Fundamental Basics: Numerical Systems

# Fundamental Basics: Numerical Systems

There’s an old joke: “There are only 10 types of people in the world: those who understand binary, and those who don’t.”  If you don’t get it now, hopefully you will after this post.

For most everyday tasks, we’ve been accustomed to using base-10, or “decimal” numerical system.  Its what we’re taught from grade school and makes the most logical sense for humans.  A quick recap on integer base-10 goes back to “ones”, “tens”, “hundreds”, and we say digits go from 0-9.

Let’s take a sample number 325.  We say 325 is comprised of (3*100) + (2*10) + (5*1):

``` |--100's
||---10's
|||----1's
325
```

Or, an equivalent way of notation is:

``` |--10^2
||---10^1
|||----10^0
325```

..in case you’ve forgotten algebra, I’ve linked Google Calculator above.  For each number column, the digit represents that many 10^x.  Like, 3 in the “hundreds column” is so because 10^2 is 100, and there’s 3 of them.

It’s called base-10, because the base number is 10.

In Binary, the base number is 2, a.k.a. base-2.  In base-2, the digits go from 0-1, and each column is 2^x.  So, if we take binary “1011”:

```|---2^3
||----2^2
|||-----2^1
||||------2^0
1011

```

Reading the binary digits left to right, there’s 1 of (2^3) + 0 of (2^2) +1 of (2^1) + 1 of (2^0), OR (1*8) + (0*4) + (1*2) + (1*1) = 11 decimal.

While human brains process and store numbers in base-10, computer systems store data in binary, hence our discussion as a fundamental concept for software and embedded systems.

In nomenclature, each binary digit is called a “bit”.  (binary 1011 is a 4 bit number).  Data variables and CPU architectures are often referred to as number of bits.  A 8-bit processor indicates that it natively processes data in 8-bit wide registers.  A 16 bit data variable means it can hold up to 16 bits for that variable.

```|-2^15
||--2^14
||        ...
||               |--2^1
||               ||---2^0
1010 1100 0011 1011```

Writing out just 16 bits already starts to look like writing out credit card numbers.  Imagine how long and tedious it gets to write out/read 32 bits, 64…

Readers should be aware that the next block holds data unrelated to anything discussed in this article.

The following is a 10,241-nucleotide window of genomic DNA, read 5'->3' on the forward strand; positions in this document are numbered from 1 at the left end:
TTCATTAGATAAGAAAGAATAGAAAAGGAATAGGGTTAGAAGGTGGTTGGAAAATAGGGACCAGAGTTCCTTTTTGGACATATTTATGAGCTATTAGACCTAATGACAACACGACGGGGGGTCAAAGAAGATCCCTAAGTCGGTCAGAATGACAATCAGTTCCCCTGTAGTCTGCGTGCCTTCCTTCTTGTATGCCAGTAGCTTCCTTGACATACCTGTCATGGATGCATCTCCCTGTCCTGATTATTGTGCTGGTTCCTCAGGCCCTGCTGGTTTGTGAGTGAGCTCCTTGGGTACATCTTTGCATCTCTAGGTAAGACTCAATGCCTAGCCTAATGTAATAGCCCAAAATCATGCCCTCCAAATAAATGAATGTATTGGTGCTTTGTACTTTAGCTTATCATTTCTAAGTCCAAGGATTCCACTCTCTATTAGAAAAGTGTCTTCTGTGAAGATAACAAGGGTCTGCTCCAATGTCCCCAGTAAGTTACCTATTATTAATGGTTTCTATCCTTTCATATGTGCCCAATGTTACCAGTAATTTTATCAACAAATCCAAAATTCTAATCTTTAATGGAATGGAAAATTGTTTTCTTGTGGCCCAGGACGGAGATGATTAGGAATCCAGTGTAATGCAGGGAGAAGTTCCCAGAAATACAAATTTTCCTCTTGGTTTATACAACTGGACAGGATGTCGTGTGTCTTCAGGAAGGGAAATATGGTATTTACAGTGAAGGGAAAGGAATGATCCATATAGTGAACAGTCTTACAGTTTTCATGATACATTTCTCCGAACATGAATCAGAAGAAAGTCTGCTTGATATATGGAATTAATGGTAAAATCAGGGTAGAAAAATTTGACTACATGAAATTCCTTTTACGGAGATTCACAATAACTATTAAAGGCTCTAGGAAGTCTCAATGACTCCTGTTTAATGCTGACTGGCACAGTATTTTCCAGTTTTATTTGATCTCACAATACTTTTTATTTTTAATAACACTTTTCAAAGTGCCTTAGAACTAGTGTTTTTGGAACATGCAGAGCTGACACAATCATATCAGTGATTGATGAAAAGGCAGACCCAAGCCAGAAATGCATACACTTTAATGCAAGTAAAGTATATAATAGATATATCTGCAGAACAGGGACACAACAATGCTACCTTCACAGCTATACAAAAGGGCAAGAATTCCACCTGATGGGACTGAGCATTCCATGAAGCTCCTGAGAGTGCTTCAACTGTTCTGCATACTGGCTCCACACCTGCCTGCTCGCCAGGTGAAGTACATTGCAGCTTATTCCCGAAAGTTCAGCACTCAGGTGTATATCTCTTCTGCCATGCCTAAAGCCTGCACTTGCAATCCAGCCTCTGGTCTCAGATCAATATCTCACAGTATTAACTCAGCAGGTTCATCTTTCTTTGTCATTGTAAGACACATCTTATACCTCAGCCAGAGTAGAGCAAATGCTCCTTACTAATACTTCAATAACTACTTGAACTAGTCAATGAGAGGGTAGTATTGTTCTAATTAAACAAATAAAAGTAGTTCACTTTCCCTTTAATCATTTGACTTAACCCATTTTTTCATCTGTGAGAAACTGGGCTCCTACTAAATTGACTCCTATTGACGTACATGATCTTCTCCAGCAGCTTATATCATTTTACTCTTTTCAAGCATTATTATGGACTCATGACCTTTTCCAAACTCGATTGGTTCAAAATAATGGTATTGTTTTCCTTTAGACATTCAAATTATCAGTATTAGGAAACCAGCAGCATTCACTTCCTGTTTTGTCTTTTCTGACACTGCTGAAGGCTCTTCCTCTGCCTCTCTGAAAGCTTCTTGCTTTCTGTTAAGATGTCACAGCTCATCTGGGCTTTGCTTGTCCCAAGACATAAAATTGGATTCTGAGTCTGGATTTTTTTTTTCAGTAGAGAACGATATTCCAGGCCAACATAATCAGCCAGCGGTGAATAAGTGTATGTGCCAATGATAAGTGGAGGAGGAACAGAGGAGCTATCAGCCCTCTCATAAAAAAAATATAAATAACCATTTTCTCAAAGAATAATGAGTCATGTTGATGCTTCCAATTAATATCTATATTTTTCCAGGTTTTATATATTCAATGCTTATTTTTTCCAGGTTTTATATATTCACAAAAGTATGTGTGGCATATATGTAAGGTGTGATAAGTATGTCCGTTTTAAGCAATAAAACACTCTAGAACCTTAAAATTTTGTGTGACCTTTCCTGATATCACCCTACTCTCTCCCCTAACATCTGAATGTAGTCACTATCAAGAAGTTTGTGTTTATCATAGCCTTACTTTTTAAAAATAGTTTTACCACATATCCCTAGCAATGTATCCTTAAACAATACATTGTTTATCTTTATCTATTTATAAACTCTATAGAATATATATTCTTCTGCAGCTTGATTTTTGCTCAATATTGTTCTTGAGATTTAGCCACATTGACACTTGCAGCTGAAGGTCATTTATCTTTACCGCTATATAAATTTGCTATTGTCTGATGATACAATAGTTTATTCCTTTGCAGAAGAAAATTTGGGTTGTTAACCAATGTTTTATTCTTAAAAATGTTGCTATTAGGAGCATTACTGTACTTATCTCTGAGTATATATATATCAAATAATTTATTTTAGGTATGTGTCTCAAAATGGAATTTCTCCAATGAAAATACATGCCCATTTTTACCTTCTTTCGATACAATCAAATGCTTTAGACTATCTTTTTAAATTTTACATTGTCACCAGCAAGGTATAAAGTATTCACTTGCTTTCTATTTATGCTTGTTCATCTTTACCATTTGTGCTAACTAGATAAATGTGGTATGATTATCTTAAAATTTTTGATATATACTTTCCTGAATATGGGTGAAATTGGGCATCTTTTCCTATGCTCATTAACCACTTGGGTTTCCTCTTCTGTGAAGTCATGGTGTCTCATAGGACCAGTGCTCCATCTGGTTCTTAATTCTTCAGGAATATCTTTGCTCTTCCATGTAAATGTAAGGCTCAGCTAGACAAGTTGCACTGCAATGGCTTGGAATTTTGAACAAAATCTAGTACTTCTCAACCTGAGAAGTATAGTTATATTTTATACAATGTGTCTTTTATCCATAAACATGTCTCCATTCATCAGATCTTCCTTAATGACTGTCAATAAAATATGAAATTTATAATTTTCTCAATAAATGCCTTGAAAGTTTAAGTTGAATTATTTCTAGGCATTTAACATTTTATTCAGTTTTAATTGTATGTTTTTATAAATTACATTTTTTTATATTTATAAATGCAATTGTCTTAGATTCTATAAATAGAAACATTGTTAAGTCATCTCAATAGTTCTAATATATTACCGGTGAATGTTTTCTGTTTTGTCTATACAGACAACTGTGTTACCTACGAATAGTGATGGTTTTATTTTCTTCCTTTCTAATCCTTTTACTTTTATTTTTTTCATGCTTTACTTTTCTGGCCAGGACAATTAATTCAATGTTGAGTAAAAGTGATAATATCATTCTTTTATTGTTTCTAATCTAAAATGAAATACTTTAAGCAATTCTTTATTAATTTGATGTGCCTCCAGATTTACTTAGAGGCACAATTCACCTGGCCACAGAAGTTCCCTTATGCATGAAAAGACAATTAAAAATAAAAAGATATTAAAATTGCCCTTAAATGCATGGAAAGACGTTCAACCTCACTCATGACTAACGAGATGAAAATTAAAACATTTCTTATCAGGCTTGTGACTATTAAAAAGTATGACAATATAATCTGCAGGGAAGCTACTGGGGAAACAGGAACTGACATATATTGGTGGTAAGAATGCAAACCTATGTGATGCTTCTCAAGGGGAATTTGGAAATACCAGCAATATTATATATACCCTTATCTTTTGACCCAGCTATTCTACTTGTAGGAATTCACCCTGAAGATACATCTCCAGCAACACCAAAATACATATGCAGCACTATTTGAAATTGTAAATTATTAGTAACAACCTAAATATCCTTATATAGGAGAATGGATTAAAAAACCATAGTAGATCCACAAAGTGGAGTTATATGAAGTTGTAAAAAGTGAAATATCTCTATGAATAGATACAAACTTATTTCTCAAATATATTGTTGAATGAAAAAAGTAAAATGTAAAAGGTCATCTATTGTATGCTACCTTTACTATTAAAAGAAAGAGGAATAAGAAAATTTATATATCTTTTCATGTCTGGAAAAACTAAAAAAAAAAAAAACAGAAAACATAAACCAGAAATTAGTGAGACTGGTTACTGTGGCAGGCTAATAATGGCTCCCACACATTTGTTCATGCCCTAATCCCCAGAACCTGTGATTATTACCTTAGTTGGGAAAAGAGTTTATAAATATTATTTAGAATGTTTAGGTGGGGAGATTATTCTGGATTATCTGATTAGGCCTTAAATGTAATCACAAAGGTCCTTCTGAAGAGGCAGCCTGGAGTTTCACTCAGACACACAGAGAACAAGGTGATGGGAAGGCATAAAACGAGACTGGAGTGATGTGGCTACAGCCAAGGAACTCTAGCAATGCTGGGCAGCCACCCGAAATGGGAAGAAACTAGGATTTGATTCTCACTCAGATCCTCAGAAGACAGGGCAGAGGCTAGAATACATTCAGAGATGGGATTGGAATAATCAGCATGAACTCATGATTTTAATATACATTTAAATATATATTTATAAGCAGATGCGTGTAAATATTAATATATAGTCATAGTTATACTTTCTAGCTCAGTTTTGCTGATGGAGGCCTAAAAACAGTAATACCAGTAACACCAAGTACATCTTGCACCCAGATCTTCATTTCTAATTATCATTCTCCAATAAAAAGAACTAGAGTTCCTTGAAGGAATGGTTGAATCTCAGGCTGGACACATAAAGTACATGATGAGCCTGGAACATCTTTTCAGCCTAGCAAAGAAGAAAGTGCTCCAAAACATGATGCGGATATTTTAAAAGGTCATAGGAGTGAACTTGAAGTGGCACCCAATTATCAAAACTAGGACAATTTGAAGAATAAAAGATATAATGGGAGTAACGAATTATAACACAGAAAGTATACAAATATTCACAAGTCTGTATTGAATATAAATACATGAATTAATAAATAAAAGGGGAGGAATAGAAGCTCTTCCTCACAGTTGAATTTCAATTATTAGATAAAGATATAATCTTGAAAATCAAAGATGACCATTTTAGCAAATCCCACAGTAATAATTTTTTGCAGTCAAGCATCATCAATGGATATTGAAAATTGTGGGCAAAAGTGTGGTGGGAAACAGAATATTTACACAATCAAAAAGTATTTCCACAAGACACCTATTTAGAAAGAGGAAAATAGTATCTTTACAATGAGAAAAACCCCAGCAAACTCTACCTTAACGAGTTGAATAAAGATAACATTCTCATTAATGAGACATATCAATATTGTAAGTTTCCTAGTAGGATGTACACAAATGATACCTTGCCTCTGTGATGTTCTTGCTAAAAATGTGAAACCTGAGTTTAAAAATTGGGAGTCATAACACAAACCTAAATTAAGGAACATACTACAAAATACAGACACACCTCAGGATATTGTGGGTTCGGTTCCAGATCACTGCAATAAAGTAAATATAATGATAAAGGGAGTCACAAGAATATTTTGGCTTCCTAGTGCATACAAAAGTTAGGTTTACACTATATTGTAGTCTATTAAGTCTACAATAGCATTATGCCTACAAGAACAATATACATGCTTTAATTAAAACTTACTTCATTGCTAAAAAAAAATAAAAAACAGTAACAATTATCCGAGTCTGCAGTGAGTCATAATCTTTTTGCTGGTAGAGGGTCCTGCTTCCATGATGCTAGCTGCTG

Luckily, there’s another numerical format: Hexadecimal, or “Hex”.  Hex is base-16.  There’s 16 digits.  The first ten digits are 0-9.  To avoid ambiguity, the eleventh through sixteenth digits are denoted A-F, so while binary digits go [0, 1] and decimal digits go [0, 1, 2, 3, 4, 5, 6, 7, 8, 9], hex digits go [0, 1, 2, 3, 4, 5, 6, 7, 8, 9, A, B, C, D, E, F].

Perhaps a table will help:

```|decimal | binary | hex |
|--------|--------|-----|
|      0 |  0000  |   0 |
|      1 |  0001  |   1 |
|      2 |  0010  |   2 |
|      3 |  0011  |   3 |
|      4 |  0100  |   4 |
|      5 |  0101  |   5 |
|      6 |  0110  |   6 |
|      7 |  0111  |   7 |
|      8 |  1000  |   8 |
|      9 |  1001  |   9 |
|     10 |  1010  |   A |
|     11 |  1011  |   B |
|     12 |  1100  |   C |
|     13 |  1101  |   D |
|     14 |  1110  |   E |
|     15 |  1111  |   F |
|--------|--------|-----|```

From the table, each hex digit can be represented by a 4-bit binary value.  That’s convenient in that you can group a binary representation into 4-bits and convert it to hex:

```binary: 1010 1100 0011 1011
hex:       A    C    3    B```

The binary value 1010110000111011 (commonly written as 0b1010110000111011 or 1010110000111011b) is equivalent to hex value AC3B (commonly written as 0xAC3B, or AC3Bh)

To convert to decimal, the value 0xAC3B can be viewed as:

```|---16^3
||----16^2
|||-----16^1
||||------16^0
AC3B```

where the number has

```("A" *16^3) + ("C" *16^2) + (3 *16^1) + ("B" *16^0), or
(10  *4096) + (12  * 256) + (3 *  16) + (11  *   1)  == 44091 dec.```

As with base-10 math, there are calculators available that aid in converting numerical representation.

On Windows, the “calc.exe” in programmer mode (View->Programmer) is handy: You can also try the Google:

As a building block in software and embedded systems development, having a working knowledge of these three numerical systems are a prerequisite.  There is another format, Octal, that’s base-8, that is usually also introduced in Computer Science.  I think after going through binary and hex it isn’t to hard to figure out.